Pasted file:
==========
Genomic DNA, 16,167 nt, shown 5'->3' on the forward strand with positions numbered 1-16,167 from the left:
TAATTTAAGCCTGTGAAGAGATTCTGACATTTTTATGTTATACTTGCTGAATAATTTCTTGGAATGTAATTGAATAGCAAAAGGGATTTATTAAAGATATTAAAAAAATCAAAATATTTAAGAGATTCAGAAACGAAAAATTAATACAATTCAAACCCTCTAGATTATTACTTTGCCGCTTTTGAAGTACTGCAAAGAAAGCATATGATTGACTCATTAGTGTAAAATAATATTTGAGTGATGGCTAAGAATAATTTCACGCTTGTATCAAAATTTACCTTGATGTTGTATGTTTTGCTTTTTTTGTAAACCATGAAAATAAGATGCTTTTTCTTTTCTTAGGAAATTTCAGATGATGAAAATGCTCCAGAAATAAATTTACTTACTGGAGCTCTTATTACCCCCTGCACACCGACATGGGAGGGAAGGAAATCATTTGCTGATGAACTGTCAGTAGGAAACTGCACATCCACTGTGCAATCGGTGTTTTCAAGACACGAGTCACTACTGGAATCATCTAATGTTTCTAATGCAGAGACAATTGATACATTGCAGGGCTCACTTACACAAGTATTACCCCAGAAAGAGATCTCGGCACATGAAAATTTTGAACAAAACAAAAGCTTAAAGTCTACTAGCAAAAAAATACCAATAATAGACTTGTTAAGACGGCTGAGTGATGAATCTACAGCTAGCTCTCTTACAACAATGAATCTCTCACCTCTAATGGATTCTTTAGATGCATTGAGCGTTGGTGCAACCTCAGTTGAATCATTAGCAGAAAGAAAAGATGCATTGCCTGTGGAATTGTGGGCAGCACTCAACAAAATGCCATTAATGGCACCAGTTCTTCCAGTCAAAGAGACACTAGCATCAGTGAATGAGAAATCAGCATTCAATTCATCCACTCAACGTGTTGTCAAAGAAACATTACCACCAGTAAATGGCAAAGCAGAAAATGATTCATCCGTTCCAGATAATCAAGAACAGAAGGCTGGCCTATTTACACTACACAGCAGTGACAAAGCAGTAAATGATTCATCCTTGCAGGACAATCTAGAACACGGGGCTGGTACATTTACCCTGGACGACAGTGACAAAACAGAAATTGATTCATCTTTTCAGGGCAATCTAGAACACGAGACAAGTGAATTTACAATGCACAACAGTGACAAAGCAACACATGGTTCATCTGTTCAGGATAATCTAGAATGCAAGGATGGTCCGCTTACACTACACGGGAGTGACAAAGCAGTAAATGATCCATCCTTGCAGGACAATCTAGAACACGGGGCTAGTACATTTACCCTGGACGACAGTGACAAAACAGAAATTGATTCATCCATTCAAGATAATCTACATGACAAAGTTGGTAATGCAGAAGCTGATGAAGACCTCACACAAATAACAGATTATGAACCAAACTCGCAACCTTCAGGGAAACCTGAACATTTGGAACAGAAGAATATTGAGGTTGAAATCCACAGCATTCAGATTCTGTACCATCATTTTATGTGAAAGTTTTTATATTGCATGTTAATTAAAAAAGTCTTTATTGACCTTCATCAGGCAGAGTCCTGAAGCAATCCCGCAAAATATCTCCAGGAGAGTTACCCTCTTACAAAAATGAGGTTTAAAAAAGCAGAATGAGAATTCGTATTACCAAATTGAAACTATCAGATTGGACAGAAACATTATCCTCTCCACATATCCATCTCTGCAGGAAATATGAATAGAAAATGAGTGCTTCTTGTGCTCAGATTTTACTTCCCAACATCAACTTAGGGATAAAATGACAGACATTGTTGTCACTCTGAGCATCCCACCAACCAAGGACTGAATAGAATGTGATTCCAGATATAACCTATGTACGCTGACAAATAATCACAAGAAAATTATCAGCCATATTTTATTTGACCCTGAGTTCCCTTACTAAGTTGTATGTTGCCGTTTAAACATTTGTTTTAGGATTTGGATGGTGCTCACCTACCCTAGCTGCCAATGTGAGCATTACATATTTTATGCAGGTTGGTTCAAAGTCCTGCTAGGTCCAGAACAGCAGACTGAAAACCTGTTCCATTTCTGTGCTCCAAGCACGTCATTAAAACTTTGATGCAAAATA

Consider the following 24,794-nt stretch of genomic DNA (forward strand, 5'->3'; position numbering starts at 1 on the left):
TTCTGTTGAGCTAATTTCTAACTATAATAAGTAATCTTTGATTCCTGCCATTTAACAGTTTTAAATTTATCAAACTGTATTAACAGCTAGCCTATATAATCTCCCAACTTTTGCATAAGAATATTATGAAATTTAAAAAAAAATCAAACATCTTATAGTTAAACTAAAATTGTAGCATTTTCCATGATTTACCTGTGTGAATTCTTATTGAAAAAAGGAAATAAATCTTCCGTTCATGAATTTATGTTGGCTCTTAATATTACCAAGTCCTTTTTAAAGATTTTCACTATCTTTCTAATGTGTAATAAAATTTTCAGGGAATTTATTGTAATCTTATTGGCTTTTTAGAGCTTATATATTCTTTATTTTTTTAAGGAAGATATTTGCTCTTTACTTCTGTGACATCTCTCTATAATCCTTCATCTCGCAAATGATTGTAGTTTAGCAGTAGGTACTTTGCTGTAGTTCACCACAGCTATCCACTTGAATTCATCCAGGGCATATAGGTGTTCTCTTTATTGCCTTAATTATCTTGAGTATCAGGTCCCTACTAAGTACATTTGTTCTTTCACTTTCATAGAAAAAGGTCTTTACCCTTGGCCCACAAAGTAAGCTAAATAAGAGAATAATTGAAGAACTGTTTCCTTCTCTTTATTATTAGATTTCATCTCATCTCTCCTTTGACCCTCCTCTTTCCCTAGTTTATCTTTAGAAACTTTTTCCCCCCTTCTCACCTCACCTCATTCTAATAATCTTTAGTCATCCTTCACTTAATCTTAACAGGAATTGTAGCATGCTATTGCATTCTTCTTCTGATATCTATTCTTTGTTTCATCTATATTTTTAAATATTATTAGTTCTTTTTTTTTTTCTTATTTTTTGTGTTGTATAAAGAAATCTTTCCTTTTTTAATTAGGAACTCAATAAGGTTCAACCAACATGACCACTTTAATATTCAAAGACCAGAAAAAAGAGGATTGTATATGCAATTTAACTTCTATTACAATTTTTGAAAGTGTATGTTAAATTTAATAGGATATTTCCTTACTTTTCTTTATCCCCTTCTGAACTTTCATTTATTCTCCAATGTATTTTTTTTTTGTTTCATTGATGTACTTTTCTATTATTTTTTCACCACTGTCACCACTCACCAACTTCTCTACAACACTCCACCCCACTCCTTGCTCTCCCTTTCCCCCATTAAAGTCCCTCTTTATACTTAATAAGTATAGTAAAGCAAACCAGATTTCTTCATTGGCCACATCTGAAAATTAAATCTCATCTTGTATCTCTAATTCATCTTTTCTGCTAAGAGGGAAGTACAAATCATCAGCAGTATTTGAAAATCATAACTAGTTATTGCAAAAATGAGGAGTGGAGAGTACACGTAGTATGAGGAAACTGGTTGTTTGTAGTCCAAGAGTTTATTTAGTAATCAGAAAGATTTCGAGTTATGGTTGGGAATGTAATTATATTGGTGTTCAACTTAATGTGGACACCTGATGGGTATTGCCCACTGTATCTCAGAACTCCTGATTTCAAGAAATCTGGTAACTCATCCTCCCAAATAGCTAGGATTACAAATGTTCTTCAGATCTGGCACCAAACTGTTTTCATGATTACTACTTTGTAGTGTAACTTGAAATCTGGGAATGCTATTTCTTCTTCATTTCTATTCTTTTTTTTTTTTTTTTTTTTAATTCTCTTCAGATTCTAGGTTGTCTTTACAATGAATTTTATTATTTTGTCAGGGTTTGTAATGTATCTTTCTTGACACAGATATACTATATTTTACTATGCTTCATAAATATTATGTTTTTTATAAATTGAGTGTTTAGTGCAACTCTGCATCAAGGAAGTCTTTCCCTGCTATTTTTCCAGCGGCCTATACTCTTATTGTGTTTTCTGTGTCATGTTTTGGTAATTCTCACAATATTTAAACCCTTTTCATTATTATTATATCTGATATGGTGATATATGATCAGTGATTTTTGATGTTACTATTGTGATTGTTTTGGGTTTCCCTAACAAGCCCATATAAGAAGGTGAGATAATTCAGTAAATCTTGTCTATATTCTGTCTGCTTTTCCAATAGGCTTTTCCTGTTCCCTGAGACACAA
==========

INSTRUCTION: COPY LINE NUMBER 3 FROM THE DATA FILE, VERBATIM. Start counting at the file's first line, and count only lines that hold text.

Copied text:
Consider the following 24,794-nt stretch of genomic DNA (forward strand, 5'->3'; position numbering starts at 1 on the left):